There is a new saying in Karachi: Yar darr mat, Malala bann (Don’t be scared, be a Malala).
And to match these words was an expression of action on Sunday morning when angered people like Dr Samiah Ahsan and her husband Zia Akhtar flooded the Two Swords roundabout with their blue and white posters saying that they stood behind Malala, Shazia and Kainat, three young women who were attacked in Swat by the Taliban.
This was just one of the many small protests and demonstrations that have been popping up across Karachi to condemn the attack on Malala Yousufzai, a 14-year-old blogger for the BBC whose diary in 2009 chronicled the destruction of girls schools at the hands of extremists.
At first just a handful of people came to walk around the marble monument, with music blaring over speakers to boost morale. When asked if she thought people would show up on a Sunday at 10 am, Dr Ahsan told The Express Tribune that, “People are angry enough now”. This was not only about Malala, but about reclaiming this country.
“We are sick of these mullahs, Taliban etc. Every religion should be allowed to flourish,” she said, referring to the slow creep of extremism. “We want Jinnah’s Pakistan back. It’s time to get out and send a message across.” She felt that demonstrations like this have to keep on going and she hoped that they were replicated in every city and village in the country.
Pakistan has faced a particularly virulent and sustained attack on its minorities and anti-Taliban proponents this year. Generally, civil society’s reaction has not been vehement enough to stem the tide of radicalism which is often at an advantage because of its indiscriminate use of violence.
However, it appears that the attack on Malala has begun to change that. Aside from condemnations from political and social circles, jirgas in Khyber-Pakhtunkhwa have declared war against the Taliban in their shock that a teenager would be shot. “We have been held hostage way too long. Enough is enough, we cannot just keep sitting,” Ahsan said. “We need to drive [those] people out.”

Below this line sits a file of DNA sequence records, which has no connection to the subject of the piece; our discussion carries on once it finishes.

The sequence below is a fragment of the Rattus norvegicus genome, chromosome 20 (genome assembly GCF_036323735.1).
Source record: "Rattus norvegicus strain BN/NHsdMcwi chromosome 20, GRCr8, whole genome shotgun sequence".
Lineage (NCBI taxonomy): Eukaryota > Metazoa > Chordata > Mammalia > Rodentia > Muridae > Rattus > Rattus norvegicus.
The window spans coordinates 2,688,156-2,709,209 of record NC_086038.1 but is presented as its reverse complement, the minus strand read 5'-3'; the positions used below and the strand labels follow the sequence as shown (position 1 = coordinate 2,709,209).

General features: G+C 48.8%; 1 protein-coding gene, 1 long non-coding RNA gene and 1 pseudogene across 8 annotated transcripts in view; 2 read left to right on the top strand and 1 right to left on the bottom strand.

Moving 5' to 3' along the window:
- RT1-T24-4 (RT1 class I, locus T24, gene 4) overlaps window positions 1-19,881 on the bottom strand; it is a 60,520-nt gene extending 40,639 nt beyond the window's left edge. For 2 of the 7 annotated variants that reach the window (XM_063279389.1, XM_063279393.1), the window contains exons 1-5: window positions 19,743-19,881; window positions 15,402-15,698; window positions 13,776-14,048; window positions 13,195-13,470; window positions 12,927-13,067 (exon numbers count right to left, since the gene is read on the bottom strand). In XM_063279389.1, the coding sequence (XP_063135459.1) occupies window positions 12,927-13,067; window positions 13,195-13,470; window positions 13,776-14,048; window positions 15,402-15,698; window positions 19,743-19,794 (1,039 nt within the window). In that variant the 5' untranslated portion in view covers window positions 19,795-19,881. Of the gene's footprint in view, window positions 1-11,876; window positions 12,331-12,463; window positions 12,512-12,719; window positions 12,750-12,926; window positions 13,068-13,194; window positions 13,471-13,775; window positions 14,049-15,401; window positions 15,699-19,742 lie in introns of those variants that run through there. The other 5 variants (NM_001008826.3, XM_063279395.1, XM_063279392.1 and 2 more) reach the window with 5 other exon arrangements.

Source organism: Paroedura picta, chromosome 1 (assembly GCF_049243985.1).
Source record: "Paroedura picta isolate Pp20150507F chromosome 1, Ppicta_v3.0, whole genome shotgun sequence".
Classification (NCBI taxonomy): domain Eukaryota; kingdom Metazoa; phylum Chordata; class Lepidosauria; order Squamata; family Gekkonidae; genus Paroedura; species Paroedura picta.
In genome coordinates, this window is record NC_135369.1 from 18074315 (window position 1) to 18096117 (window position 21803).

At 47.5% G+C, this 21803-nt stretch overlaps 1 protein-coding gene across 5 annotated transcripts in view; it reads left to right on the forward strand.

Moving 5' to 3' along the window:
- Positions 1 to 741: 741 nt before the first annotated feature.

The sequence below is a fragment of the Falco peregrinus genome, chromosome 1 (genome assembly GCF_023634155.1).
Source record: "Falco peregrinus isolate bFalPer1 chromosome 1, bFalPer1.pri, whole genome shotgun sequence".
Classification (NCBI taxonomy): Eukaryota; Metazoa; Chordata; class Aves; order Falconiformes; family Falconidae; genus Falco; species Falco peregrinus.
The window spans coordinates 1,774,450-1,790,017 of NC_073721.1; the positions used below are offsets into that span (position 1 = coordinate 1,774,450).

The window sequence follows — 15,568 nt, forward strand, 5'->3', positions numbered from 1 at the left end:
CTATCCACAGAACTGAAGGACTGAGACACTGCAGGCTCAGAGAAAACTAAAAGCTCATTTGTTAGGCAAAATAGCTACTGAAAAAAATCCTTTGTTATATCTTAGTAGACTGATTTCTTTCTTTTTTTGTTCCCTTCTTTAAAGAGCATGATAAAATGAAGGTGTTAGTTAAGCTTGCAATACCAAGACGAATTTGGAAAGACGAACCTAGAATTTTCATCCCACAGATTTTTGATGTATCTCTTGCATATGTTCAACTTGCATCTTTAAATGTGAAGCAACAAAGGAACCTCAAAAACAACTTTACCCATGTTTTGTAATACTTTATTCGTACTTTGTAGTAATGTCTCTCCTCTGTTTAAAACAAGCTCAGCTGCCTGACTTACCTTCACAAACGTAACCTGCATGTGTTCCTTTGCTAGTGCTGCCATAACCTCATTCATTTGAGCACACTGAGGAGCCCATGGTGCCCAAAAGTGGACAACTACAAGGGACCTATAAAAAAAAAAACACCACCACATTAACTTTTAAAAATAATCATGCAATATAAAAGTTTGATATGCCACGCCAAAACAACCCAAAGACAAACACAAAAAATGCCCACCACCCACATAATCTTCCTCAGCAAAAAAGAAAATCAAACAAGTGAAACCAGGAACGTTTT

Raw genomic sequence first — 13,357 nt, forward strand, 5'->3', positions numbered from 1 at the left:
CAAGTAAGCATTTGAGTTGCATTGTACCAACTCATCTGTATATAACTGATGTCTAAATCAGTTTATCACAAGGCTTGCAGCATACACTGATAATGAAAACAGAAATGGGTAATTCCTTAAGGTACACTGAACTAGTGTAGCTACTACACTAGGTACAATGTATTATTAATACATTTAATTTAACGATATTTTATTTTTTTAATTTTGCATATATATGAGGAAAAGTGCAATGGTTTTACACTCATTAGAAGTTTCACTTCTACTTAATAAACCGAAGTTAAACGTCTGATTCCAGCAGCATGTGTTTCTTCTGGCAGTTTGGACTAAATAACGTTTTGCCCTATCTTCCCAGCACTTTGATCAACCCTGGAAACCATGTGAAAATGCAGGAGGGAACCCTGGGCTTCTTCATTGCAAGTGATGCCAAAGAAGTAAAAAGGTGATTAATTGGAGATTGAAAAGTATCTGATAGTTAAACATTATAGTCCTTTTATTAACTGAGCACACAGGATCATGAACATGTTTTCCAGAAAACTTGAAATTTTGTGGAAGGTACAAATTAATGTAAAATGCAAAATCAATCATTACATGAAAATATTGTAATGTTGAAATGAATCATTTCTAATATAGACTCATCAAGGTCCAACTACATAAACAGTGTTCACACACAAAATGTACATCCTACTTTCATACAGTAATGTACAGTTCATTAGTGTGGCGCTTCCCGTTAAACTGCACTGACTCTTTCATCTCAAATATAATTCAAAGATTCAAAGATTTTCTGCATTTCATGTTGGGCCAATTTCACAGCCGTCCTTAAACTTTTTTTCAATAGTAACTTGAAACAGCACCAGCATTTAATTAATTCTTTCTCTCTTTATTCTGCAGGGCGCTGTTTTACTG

She was joined by several doctors from Jinnah Postgraduate Medical Centre, including orthopaedics surgeon Dr AR Jamali, emergency ward chief Dr Seemin Jamali, executive director Dr Tasnim Ahsan and gynaecologist Dr Azra Ahsan. Two buses rolled up to the roundabout and students from JPMC poured out.
Dr Seemin Jamali said that it didn’t take much convincing for people to show up as everyone wanted to help. “We condemn the attack, and Jinnah hospital is willing to help in any way possible for Malala’s treatment,” she said.
An 80-year-old Nusrat Ara Rizvi was spotted in the crowd, wearing a light sari and sitting on a chair. She was 15 years old when Pakistan was born. She still remembers the slogans, ‘Kat ke lainge Pakistan, mar ke lainge Pakistan’. “Once again the country is going through the same turmoil and once again we have to take it back from the people who have eaten and broken our country,” she said. “I was willing to give up everything for it then and am willing to do the same now.” Despondancy is sin.
Published in The Express Tribune, October 15th, 2012.
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